There are literally hundreds of games installed including Linux standards such as Battle For Wesnoth, SuperTuxKart and SuperTux. If you are into retrogaming there are some clones of classic games including breakout, lemmings and tetris.
The best part of SparkyLinux Gameover Edition is the games emulators. Whether you want to emulate a SEGA, Nintendo, Sony or Atari games system everything you need is included within SparkyLinux Gameover Edition.
Click here for a full review of SparkyLinux Gameover Edition
Click here for a SparkyLinux installation guide
Click here to buy a SparkyLinux DVD or USB drive
4. Peppermint OS
Peppermint OS provides a great fusion between a desktop Linux distribution and a web kiosk.
LXDE is the default desktop within Peppermint. The applications are kept to a minimum including Gnome MPlayer, Guayadeque Audio Player, a text editor, file manager, web browser, terminal application and screenshot tool.
The main feature of Peppermint is the ICE editor which enables you to incorporate web applications into the desktop.
In my review of Peppermint OS 4 I showed you how to make Peppermint OS look like a Google Chromebook and to be honest if you have a mid range laptop and you mainly use web applications you could easily utilise the laptop in this way.
Click here for a full review of Peppermint OS
Click here for a Peppermint OS installation guide
There are a lot of people who like Ubuntu. There are a lot of people who don't. There are many people who like most of the things Ubuntu has to offer but prefer to use an alternative desktop environment such as KDE desktop.
Netrunner takes everything that is good about Kubuntu and adds a little extra value.
Installing Netrunner is easy, with a linear approach showing you all the steps required to get from point A (from a live distribution) to point Z (a fully installed system).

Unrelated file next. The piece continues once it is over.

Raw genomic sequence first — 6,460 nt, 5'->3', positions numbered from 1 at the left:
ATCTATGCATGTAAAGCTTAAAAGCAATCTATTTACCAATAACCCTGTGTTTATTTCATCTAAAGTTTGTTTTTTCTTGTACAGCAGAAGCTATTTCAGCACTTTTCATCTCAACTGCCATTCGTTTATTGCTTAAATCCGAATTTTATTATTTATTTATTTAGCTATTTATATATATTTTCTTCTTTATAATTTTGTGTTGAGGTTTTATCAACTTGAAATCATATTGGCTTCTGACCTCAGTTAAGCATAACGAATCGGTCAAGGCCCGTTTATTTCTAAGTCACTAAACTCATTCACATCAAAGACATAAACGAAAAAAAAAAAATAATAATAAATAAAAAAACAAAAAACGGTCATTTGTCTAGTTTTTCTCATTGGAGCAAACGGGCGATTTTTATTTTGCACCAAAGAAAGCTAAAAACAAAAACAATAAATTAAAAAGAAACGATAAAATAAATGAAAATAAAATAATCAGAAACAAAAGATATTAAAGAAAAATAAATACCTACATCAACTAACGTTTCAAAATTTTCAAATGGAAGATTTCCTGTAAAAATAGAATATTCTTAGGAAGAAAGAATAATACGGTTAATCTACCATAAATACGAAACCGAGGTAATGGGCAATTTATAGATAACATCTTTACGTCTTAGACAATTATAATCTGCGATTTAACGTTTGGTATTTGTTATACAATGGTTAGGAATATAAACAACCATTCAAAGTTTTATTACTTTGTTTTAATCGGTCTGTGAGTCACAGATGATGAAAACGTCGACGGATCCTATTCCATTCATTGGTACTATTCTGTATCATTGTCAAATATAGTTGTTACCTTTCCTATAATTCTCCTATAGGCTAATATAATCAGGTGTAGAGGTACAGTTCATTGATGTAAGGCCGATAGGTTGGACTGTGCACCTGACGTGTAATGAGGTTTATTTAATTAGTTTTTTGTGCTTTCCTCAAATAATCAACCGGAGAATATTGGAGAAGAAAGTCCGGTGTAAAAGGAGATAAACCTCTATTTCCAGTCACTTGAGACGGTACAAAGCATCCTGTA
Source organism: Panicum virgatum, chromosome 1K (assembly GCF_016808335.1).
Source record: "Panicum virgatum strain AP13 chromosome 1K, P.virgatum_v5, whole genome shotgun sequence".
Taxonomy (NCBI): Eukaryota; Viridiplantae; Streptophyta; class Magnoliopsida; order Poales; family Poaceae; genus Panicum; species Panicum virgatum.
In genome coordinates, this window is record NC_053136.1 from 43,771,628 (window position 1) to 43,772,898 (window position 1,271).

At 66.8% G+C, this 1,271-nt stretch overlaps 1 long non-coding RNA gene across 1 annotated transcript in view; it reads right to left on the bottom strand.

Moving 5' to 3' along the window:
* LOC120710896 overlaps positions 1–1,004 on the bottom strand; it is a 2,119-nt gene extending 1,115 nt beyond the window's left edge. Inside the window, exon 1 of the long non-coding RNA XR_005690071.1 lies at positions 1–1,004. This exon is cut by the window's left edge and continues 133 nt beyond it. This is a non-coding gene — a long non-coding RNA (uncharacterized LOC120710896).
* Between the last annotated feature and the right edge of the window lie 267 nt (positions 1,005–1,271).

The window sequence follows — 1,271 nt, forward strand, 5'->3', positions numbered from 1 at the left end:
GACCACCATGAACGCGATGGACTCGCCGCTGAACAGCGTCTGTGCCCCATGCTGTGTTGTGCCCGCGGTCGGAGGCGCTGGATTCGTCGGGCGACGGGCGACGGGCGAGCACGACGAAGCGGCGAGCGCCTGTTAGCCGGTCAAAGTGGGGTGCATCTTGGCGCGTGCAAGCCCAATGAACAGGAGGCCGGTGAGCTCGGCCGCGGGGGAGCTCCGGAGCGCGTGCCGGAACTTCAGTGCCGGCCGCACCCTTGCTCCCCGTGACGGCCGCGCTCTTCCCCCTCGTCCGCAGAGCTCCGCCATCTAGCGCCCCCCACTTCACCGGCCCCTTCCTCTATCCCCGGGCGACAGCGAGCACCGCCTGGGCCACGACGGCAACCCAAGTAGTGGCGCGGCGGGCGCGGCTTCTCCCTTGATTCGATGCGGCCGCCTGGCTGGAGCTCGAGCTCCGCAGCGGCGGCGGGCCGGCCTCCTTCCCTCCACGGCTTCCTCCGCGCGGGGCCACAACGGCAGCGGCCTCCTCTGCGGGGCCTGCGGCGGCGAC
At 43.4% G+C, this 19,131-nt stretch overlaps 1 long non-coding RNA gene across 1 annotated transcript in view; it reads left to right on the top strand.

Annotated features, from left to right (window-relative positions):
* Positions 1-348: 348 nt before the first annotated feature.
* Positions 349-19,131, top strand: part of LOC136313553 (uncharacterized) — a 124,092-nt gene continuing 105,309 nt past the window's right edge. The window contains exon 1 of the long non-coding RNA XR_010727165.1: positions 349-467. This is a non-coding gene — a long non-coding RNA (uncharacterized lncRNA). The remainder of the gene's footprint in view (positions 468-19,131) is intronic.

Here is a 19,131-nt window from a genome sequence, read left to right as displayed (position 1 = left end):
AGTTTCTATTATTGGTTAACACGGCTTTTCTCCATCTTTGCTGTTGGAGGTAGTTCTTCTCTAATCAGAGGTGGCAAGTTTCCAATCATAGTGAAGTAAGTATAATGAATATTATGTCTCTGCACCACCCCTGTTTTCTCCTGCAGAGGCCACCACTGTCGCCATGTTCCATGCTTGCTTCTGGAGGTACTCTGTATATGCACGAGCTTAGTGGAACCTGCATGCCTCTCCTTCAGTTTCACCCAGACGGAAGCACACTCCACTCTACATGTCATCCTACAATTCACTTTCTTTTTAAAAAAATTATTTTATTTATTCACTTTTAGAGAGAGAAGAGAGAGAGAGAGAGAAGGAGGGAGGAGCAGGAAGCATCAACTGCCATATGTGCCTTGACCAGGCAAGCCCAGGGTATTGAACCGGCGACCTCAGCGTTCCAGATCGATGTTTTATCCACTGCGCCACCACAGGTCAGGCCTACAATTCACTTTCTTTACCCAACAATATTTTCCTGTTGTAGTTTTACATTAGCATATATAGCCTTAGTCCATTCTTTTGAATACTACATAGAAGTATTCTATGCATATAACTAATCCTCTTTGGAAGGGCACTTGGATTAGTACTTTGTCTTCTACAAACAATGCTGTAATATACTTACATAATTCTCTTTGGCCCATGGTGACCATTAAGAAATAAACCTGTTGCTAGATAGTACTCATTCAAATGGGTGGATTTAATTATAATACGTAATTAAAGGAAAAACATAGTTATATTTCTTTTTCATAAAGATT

The added value comes mainly in the form of extra applications.
Click here for a full review (including installation guide) of Netrunner
Click here to buy a Netrunner DVD or USB drive
6. Simplicity Linux
Earlier on in this article I sang the praises of Puppy Linux.
Simplicity Linux is based on the Slacko version of Puppy which gives you access to the Slackware repositories for installing applications that are not installed by default.
There are three versions available:
Click here for a full review of Simplicity Linux
Click here to buy a Simplicity Linux USB drive or DVD
As with most products a solution survives either by being the best, being the cheapest or by having a unique selling point.
Trying to be the cheapest in realms of free software is a little bit hard to achieve and being the best is largely subjective and virtually impossible to achieve unless you have a huge developer base.
The survival of the alternative distributions is therefore achieved by having a unique selling point.
Zorin OS goes for the glitz and sex appeal of the desktop and is not afraid to include all the desktop effects that are provided with Compiz.
Zorin's USP however is the look changer which enables the user to switch between a Windows look, a Gnome 2 look and even an OSX look.
Click here for a full review of Zorin OS
Click here for a ZorinOS installation guide
SummaryI am sure there are other alternative distributions that you would have included as part of this list. Feel free to add them by using the comments section below.
Thankyou for reading.
Posted at 22:10 |  by Gary Newell